It has become increasingly common for companies to adopt paperless document storage, due in large part to cloud technology advances. The idea is that files are more easily accessible when deployed in this manner, giving businesses more flexibility for employees and clients alike.
However, there are growing security issues associated with the use of the cloud for data storage. Each individual server that a provider offers is shared by multiple subscribers, meaning that even if you aren't directly targeted by a hacker, your important files – financial records, transaction receipts, personal information of employees and so forth – are at risk of being attacked by association. Given the escalating concerns regarding cybersecurity, there are plenty of reasons to alleviate potential data theft problems that could lead to the demise of your business.
1. There's a good chance you won't know where your data is stored
The Tennesean warned that often, transparency can be an issue when dealing with providers. They might not disclose the location of their servers, what security measures they employ, or whether or not they use encryption, a practice that can deter hackers. Like other industries, the source noted, even IT companies have outsourced some of their services. For example, if your data is being kept on servers that are physically located in China or elsewhere, it exists outside the U.S. Government's jurisdiction, rendering it less secure.
2. Apprehension surrounding the cloud percolates through the business world
More than 50 percent of respondents to a survey conducted by Wisegate said that the cloud is too risky for the time being, CloudTimes reported. The source cited additional responses that indicated this general uneasiness stems from the security risks associated with the technology, including 51 percent of polled IT managers declaring they had no plans to invest in such software for the long term. The promise of accessibility and flexibility apparently does not outweigh the risk of leaving your business in the hands of a third party for most companies. The BYOD – bring your own device – movement, which emphasizes working remotely via the cloud, is being met with widespread skepticism due to cybersecurity concerns, CloudTimes remarked.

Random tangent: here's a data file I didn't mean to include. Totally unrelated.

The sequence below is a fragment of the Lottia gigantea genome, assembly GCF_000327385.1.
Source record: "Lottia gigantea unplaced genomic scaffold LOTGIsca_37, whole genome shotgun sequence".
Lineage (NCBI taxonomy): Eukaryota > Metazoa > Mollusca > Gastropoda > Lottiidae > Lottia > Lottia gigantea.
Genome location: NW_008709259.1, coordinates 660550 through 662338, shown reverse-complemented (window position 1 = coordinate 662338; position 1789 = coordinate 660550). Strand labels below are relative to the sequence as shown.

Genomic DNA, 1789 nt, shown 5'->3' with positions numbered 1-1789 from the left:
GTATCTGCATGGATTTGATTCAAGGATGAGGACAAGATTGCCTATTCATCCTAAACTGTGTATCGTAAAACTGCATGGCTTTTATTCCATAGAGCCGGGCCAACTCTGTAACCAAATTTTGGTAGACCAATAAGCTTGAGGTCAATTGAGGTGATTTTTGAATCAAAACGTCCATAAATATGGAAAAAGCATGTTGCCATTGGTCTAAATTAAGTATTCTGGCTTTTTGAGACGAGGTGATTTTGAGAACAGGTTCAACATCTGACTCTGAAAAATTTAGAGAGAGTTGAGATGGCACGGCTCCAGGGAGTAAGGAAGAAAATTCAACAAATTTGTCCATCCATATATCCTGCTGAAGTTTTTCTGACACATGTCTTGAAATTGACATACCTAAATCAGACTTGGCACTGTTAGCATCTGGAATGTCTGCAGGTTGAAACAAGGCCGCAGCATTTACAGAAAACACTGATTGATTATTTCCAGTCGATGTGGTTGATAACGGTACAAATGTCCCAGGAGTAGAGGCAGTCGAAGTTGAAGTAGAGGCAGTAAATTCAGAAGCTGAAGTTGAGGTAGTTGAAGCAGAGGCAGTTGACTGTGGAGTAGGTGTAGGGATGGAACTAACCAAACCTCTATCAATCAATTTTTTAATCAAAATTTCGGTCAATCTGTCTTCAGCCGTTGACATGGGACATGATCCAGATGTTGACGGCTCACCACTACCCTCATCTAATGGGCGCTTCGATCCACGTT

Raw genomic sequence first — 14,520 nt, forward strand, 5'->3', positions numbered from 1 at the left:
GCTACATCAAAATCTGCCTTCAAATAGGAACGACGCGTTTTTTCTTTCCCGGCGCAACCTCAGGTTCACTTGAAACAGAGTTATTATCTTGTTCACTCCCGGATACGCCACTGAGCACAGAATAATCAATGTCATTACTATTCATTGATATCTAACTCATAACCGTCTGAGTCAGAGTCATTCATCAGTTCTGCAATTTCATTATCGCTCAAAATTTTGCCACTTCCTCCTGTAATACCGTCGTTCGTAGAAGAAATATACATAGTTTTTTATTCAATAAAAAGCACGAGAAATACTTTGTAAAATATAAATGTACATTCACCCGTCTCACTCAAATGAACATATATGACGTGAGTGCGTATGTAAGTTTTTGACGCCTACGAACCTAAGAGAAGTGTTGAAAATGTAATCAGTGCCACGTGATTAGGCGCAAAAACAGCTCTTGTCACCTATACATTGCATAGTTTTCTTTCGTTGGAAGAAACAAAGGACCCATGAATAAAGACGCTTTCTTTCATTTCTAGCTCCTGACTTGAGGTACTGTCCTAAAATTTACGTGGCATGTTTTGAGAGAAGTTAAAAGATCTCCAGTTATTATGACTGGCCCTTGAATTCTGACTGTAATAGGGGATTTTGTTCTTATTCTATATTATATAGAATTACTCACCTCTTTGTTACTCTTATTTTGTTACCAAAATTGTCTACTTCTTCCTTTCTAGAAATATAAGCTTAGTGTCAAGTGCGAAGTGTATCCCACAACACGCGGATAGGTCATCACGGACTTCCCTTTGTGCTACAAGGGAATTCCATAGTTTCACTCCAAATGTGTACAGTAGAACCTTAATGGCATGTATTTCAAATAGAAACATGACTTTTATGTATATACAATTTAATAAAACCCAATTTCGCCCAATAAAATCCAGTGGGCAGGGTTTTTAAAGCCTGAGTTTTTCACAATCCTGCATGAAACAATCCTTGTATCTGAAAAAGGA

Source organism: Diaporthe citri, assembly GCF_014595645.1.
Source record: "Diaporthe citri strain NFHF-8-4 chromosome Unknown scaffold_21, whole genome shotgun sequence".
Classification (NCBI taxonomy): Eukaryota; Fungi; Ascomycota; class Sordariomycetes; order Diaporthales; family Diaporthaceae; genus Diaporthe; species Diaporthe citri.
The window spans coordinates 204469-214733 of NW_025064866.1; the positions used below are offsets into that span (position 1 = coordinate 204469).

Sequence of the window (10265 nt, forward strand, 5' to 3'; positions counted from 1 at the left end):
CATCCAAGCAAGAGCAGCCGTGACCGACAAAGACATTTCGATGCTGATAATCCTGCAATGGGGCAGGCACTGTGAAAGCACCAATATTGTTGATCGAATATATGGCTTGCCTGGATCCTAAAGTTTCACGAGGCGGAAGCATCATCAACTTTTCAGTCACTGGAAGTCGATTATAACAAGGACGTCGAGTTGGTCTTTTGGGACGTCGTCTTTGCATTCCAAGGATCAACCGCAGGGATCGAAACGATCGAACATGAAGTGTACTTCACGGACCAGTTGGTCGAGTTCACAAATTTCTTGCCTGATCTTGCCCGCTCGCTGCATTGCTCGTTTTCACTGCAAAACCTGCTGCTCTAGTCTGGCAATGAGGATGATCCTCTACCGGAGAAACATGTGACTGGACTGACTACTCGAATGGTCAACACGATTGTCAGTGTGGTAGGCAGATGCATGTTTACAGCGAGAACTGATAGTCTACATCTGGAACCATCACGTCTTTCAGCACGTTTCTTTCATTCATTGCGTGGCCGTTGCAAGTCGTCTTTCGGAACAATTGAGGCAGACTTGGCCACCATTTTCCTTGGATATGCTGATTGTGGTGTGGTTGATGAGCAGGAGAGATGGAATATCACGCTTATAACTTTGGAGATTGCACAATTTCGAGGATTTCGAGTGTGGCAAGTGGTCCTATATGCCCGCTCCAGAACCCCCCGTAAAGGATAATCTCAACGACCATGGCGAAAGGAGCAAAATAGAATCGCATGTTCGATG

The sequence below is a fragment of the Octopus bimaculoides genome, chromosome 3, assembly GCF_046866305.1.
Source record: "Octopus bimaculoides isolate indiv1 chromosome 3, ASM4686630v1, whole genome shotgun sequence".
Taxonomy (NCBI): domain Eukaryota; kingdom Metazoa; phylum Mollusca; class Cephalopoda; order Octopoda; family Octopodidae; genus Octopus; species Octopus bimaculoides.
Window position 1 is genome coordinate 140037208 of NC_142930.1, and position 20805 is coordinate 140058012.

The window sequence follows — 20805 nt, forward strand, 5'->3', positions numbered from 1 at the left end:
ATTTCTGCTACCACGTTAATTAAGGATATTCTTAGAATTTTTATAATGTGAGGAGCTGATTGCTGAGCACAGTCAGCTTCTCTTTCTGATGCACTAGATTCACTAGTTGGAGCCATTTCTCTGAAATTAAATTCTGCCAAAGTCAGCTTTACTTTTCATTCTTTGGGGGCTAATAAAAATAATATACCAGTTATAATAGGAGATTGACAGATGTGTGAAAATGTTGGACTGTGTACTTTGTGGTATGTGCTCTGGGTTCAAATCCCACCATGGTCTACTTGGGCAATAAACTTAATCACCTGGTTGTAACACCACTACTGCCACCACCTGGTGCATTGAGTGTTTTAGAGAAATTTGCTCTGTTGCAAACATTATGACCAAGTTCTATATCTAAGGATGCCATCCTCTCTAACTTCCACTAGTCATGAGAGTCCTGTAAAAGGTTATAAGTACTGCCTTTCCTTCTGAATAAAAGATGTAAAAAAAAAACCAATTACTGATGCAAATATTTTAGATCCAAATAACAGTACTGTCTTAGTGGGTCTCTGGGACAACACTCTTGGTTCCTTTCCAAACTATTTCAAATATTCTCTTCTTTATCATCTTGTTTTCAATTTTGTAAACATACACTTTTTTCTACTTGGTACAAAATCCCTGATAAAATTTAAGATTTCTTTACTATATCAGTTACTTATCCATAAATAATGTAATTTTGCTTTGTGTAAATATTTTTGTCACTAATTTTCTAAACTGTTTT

3. The risk of internal theft is also elevated
What happens when employees depart from your company, The Tennesean quipped. Do they retain their access credentials and information they may have obtained throughout the course of their employment? Though it's not likely that every ex-worker is going to steal vital company records in an attempt to hurt you, there is certainly a chance of that happening. The risk of this occurring is heightened when you employ cloud services to manage your files, as they become more accessible to your employees and can be copied or taken digitally with relative ease.
4. It's impossible to hack into a file cabinet or a piece of paper
This should be fairly self-evident: It's much less likely that your office will be broken into and raided without anyone finding out than it is that a hacker will devise an algorithm that will allow him or her to crack the security codes protecting your information on a cloud server. If your financial records and other integral business-related documents are off the grid, they are, by nature, not susceptible to cyberattacks. The Tennesean stressed the importance of knowing where your data is. Every company needs to have some form of digitized documents and information; this has been necessitated by the contemporary business climate and is unavoidable. But not everything needs to be electronic. If you want to ensure that your records are untouchable by cyberattacks, the only way to actually guarantee this is to keep them offline.